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Secondary Bevel on Paring Chisels

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Secondary Bevel on Paring Chisels

Postby Andy Kev. » 26 Mar 2021, 09:36

Paring chisels generally have a lower bevel angle than bench chisels. This is obviously helpful if you're going through end grain. Therefore, I wonder if a secondary bevel on a PC is desirable as it steepens the bevel a bit.

It's not exactly a massive effort to have the whole bevel on the stone when sharpening. Therefore I've been thinking about binning the secondary bevel on my paring chisel in order to maximise the benefit of a low angle bevel.

Any views?
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Re: Secondary Bevel on Paring Chisels

Postby Mike G » 26 Mar 2021, 10:07

It's all very marginal, Andy. A few degrees here and there makes no difference. It's a pain trying to hone the whole face, but a useful compromise might be if you have a hollow ground principle bevel, when honing "flat" on the stone would produce a secondary bevel by default.
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Re: Secondary Bevel on Paring Chisels

Postby Woodbloke » 26 Mar 2021, 11:13

My Japanese paring and dovetail chisels are ground at 20deg and honed at 25 and are strictly for use without a tapometer; that few degrees for hand paring does make a difference - Rob
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Re: Secondary Bevel on Paring Chisels

Postby Andy Kev. » 26 Mar 2021, 13:09

Thanks for the replies.

My paring chisel with secondary bevel does work of course so I don't suppose it's such a big deal.

As for hollow ground: nice idea but that would involve an investment in a Tormek or similar system. I don't suppose there are any hand powered grinding wheels available these days. I don't say that out of tight fistedness but rather because I try to avoid machines where reasonably possible.
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Re: Secondary Bevel on Paring Chisels

Postby Vann » 02 May 2021, 05:54

I use a hand crank grinder for grinding my chisels and plane irons. It has one of those Lee Valley/Veritas tool stands.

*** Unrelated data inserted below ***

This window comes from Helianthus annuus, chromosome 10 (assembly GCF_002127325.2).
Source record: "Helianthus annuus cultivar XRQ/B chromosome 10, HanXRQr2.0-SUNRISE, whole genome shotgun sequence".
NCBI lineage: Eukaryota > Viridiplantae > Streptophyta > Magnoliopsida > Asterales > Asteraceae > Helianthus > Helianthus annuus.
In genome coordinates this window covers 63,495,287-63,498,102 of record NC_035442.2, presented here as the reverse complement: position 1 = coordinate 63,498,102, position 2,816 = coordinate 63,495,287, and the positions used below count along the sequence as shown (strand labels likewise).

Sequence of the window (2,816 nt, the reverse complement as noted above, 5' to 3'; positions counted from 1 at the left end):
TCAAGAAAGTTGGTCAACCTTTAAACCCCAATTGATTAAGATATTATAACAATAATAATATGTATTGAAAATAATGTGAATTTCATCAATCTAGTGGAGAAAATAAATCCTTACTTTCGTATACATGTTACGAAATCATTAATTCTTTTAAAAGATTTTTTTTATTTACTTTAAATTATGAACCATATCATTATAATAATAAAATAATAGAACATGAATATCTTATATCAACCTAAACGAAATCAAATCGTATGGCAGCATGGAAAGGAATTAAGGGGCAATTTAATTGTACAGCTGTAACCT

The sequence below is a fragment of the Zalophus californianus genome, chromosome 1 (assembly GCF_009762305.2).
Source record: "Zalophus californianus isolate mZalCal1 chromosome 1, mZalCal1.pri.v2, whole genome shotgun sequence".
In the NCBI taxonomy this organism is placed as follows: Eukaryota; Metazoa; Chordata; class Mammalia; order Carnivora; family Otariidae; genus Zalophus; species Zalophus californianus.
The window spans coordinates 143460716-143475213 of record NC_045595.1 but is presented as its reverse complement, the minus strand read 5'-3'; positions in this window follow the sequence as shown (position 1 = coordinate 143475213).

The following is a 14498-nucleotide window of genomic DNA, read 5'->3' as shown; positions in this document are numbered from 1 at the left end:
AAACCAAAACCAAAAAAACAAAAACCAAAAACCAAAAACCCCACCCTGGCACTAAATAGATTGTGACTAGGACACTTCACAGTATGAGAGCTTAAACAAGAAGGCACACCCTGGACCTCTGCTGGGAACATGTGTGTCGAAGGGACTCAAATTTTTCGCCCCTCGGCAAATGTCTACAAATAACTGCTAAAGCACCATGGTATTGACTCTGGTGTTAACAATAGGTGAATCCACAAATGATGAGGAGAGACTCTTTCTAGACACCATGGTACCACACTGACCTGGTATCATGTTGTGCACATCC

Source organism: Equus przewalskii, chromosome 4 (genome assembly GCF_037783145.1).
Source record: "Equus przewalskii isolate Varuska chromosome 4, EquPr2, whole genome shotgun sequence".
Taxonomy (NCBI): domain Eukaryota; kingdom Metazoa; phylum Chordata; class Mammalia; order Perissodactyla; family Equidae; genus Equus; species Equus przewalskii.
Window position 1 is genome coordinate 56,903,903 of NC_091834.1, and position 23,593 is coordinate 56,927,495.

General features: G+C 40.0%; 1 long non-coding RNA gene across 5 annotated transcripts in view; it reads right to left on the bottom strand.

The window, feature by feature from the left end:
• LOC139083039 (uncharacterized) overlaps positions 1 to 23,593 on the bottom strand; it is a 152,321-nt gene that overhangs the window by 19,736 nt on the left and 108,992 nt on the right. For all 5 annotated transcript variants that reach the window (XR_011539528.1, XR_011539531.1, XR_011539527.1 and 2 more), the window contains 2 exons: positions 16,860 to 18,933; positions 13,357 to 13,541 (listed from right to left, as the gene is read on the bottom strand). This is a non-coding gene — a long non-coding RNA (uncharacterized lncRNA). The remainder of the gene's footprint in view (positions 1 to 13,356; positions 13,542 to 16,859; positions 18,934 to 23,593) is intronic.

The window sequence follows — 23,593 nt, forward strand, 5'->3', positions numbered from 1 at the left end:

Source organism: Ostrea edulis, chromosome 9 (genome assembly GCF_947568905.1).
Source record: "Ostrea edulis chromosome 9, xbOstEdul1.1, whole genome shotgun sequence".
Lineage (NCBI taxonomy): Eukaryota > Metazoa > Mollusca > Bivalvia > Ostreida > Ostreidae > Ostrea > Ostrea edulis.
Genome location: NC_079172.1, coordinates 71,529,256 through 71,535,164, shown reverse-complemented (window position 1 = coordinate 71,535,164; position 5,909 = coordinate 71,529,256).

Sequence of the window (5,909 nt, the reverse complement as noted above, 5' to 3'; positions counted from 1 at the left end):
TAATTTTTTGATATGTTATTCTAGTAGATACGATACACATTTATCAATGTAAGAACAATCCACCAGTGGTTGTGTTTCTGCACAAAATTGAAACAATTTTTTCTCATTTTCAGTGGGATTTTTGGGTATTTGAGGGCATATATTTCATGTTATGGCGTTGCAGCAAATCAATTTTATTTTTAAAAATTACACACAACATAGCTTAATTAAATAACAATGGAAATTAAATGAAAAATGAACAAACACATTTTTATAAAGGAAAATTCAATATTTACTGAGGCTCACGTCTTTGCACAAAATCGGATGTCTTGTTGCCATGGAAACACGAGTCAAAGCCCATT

For bevel down plane irons I grind at 25 and hone at 30 degrees.

But for chisels that aren't beaters I experiment with angles. A potential paring chisel I might grind at 20 and hone at 25, or even 23 degrees. Sure beats trying to get the whole bevel at 25/23 degrees!

If the steel won't hold an edge at that angle I just hone steeper bevels until I find an angle that won't collapse (and find another chisel for paring). I'm too tight to buy real paring chisels.

I keep a note book detailing what bevels are on what chisels (as i use training wheels I just note the settings on the V mk2 guide).

HTH.

Cheers, Vann.
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Re: Secondary Bevel on Paring Chisels

Postby Andy Kev. » 02 May 2021, 06:13

Hi Vann,

that's useful info.

If I ever see a decent hand grinder offered by one of the good second hand dealers, I will snap it up. It's another tool that I think modern manufacturers could consider offering. A foot-powered one would be really brilliant.

Andy.
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Re: Secondary Bevel on Paring Chisels

Postby Alf » 02 May 2021, 07:30

Hold out for one with a 6" wheel, Andy, then the grinding wheel world is the mollusc of your choice. I know of folks that have rigged up a hand-cranked to a foot pedal, but it's not impossible to get the technique of grinding with one hand while guiding the blade with the other. Are you good at patting your head whilst rubbing your stomach? :D Oh look, a very old blog post on how I do it. That's handy for when I have to relearn it again...
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Re: Secondary Bevel on Paring Chisels

Postby Andy Kev. » 02 May 2021, 08:54

Thanks for the tip, Alf. 6" is it then. I reckon I probably could manage it one handed but I think it would be great if a treadle-based kit were available that one could build into a home-made grinding table, in much the same way that decent vices are available. But that's not going to happen, so I'll continue to keep an eye on the websites.

I remember you from the other place and I must say that as a beginner, I found your tool reviews to be very helpful. I presume that you ended up owning everything that Veritas ever made! Good to see you here.
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Re: Secondary Bevel on Paring Chisels

Postby Vann » 02 May 2021, 10:03

It was Alf who (unknowlingly?) encouraged me to use a hand cranked grinder - well Alf and the fact that I burned a few blades on the powered grinder :oops:

I remember asking Alf about why she cranks with the hand she does. I'm right handed. I crank with my right hand and move the blade with my left. IIRC Alf does the opposite.